Wi-Fi Alliance And WiGig Alliance Join To Deliver 60GHz Wi-Fi Products

Wi-Fi Alliance And WiGig Alliance Join To Deliver 60GHz Wi-Fi Products

Right now, most Wi-Fi routers run on the 2.4GHz wave. Most people who set up routers in the home use the 2.4GHz band, with or without their own knowledge or understanding. Some of the more technologically savvy users may opt for a 5GHz transmission, which is more rarely used and is generally less saturated. Really savvy users may even use a dual-band Wi-Fi setup that relies on both 2.4GHz and 5GHz bands for different types of transmissions. But as of now, no one in the consumer realm uses the 60GHz band to transmit Wi-Fi signals.

That's all going to change in the upcoming months, as the Wi-Fi Alliance and WiGig Alliance have allied themselves today in order to being 60GHz transmissions to the Wi-Fi products we all know and love. The two have announced a cooperation agreement for multi-gigabit wireless networking, and as with the introduction of the 1.1 specification of WirelessHD, this news couldn't have come soon enough. Speeds of yesteryear aren't enough for tomorrow, and as with USB 2.0 falling to USB 3.0, we need new specifications to push more megabytes over the air in a timely fashion.



The new alliance will let Wi-Fi products operate on the 60GHz band, and of course, this is targeted primarily for applications that require gigabit speeds. HD streamers, wireless 1080p transfers and all sorts of other high-bandwidth applications will benefit from being able to utilize 60GHz bands. Best of all, the new partnership has stated that "a significant portion, if not all, of these devices are expected to also support traditional Wi-Fi networking in the 2.4 and 5 GHz bands."

No mention is made of when 60GHz Wi-Fi products will ship to average consumers, but hopefully it won't be long now.

The WiGig Alliance, which shares many member companies in common with the Wi-Fi Alliance, was formed to unify the next generation of multi-gigabit wireless products by encouraging the adoption and widespread use of 60 GHz wireless technology worldwide.

The WiGig specification defines protocols to deliver data transfer rates measured in gigabits rather than megabits and supports a new range of applications and usages. The specification also defines procedures to enable WiGig compliant devices to hand over sessions to operate in the 2.4 or 5 GHz band. It is expected that a new class of tri-band Wi-Fi CERTIFIED™ devices will offer multi-gigabit wireless speeds while helping to ensure backward compatibility.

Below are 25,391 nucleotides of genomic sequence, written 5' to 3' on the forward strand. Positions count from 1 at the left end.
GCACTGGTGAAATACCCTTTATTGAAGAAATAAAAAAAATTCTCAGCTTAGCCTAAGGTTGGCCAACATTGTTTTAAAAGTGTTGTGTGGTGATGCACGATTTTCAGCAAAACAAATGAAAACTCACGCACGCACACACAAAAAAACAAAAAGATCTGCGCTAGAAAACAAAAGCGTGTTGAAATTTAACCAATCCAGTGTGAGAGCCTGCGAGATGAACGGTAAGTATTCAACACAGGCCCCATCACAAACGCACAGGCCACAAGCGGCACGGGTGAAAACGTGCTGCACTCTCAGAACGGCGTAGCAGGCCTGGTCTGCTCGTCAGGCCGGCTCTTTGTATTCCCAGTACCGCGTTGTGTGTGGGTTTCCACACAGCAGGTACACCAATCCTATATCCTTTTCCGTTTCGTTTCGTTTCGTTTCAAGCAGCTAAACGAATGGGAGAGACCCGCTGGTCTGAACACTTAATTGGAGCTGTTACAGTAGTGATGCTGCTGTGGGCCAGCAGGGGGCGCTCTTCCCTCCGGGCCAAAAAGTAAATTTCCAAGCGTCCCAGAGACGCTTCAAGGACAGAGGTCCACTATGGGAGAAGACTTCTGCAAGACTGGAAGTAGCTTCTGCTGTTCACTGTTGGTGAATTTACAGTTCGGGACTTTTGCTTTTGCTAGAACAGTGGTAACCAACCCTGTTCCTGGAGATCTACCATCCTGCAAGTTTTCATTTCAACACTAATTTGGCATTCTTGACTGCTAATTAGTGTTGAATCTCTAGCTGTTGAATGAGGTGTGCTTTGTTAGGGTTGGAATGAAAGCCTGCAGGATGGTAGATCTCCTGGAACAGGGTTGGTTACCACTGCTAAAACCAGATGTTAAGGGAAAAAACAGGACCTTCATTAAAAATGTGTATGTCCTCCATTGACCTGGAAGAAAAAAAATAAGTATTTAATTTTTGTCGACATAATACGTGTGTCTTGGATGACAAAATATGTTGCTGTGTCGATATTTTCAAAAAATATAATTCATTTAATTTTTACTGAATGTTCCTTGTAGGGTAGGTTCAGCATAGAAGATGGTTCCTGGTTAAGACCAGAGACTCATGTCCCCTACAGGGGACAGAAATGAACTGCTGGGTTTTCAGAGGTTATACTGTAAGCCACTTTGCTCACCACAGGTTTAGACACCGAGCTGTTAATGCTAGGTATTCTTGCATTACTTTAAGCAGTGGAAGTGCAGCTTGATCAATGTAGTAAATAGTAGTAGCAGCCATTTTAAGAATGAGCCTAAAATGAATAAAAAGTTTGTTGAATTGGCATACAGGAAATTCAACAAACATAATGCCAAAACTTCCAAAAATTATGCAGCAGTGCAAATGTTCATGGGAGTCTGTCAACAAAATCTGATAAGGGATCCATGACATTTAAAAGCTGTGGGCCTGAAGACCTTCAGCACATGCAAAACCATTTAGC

"There is no question that this agreement will enable 60 GHz technology to form an important part of the high-performance future for wireless networking," said Phil Solis, practice director for Wireless Connectivity at ABI Research. "By cooperating, the groups have set a course for interoperability and backward compatibility that will accelerate the adoption and usefulness of multi-gigabit wireless networking."


0
+ -

With speeds like that, computers could do away completely with USB cables. I'm pretty sure they could scale it down to use hardly any power at all too.

0
+ -

this is when cloud computing takes a new level right. Looks like soon we'll be paying to use powerful servers rather than building gaming computers. Lookinh forward to seeing this from everything from TV's to phones in the future.

0
+ -

The higher the frequency the "clearer" the signal. Sure they will be able to transmit more data.... but the problem with doing so is that the range is greatly reduced. The further you are from the source, the transfer speeds will be significantly reduced.

They will need to use some hardcore antennas to be able to blast this signal throughout someones homes. And this will be expensive.

It's just like AM vs FM. AM operates at a much lower frequency and travels significantly further, but clearity suffers. FM is much clearer, but cannot reach as far as AM at it's lower frequency.

If you recall 900Mhz phones and the incredible distance you could get with them. I could walk accross the street and it would still work. Then came 2.4Ghz, and suddenly I couldn't move so far from the house.

It will be nice to see the difference in speeds... but personally i'd rather just run some CAT6 cables through my house and operate on Gigabit lan :-)

0
+ -

Buying into the technology is going to be a PITA for sure. First you need the router, and then you need adapters for all of your connected devices too. Or you can just go out and buy all new everything just to keep up with the rest of the neighborhood.

I don't think so.

Login or Register to Comment
Post a Comment
Username:   Password: